• Melzer K, Schutz Y, Soehnchen N, et al. Effects of recommended levels of physical activity on pregnancy outcomes. American Journal of Obstetrics and Gynecology. 2010;202(3):266.e1–266.e6.
• Davies GA, Wolfe LA, Mottola MF, et al. Exercise in pregnancy and the postpartum period. J Obstet Gynaecol Can 2003;25:516–29.
• Royal College of Obstetricians and Gynaecologists. Exercise in pregnancy 2006:1–7.
• Evenson KR, Barakat R, Brown WJ, et al. Guidelines for physical activity during pregnancy: comparisons from around the world. Am J Lifestyle Med 2014;8:102–21.
• Cakmak B, Ribeiro AP, Inanir A. Postural balance and the risk of falling during pregnancy. J Matern Fetal Neonatal Med 2016;29:1623–5.

Nausea and vomiting of pregnancy

Nausea and vomiting of pregnancy is a common condition that affects the health of the pregnant woman and her fetus. It can diminish the woman’s quality of life and also significantly contributes to health care costs and time lost from work. Because “morning sickness” is common in early pregnancy, the presence of nausea and vomiting of pregnancy may be minimized by obstetricians, other obstetric providers, and pregnant women and, thus, undertreated. Furthermore, some women do not seek treatment because of concerns about safety of medications. Once nausea and vomiting of pregnancy progresses, it can become more difficult to control symptoms; treatment in the early stages may prevent more serious complications, including hospitalization. Mild cases of nausea and vomiting of pregnancy may be resolved with lifestyle and dietary changes, and safe and effective treatments are available for more severe cases. The woman’s perception of the severity of her symptoms plays a critical role in the decision of whether, when, and how to treat nausea and vomiting of pregnancy.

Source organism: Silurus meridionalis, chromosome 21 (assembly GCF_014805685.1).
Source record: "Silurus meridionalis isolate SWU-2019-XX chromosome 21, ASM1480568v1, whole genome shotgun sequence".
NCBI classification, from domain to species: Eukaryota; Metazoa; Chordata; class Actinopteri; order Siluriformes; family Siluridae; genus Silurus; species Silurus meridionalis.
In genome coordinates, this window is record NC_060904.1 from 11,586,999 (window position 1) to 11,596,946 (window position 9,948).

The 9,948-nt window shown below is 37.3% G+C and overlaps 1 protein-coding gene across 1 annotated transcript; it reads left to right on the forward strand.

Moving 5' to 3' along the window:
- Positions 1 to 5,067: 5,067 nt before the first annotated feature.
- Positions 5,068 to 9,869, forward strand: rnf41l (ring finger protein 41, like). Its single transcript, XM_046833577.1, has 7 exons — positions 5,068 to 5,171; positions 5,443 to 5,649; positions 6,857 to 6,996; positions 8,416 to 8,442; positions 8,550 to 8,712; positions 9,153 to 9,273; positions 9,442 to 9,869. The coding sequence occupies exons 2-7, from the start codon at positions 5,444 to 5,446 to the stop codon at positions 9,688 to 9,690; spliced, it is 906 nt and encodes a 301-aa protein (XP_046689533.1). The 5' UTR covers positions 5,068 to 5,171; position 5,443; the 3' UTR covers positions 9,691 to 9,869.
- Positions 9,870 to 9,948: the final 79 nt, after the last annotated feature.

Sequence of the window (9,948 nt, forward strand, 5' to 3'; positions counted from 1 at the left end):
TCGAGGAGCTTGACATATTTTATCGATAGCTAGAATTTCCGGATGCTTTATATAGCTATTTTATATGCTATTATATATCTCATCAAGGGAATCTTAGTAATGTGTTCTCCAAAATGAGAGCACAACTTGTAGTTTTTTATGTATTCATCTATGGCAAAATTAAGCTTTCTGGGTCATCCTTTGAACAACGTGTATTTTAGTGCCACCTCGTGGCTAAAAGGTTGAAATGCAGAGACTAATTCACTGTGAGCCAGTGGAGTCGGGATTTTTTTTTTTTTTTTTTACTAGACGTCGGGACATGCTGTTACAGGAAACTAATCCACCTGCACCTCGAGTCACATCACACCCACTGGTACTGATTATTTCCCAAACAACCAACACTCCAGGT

American College of Obstet Gynecol 2015;126:e12-24.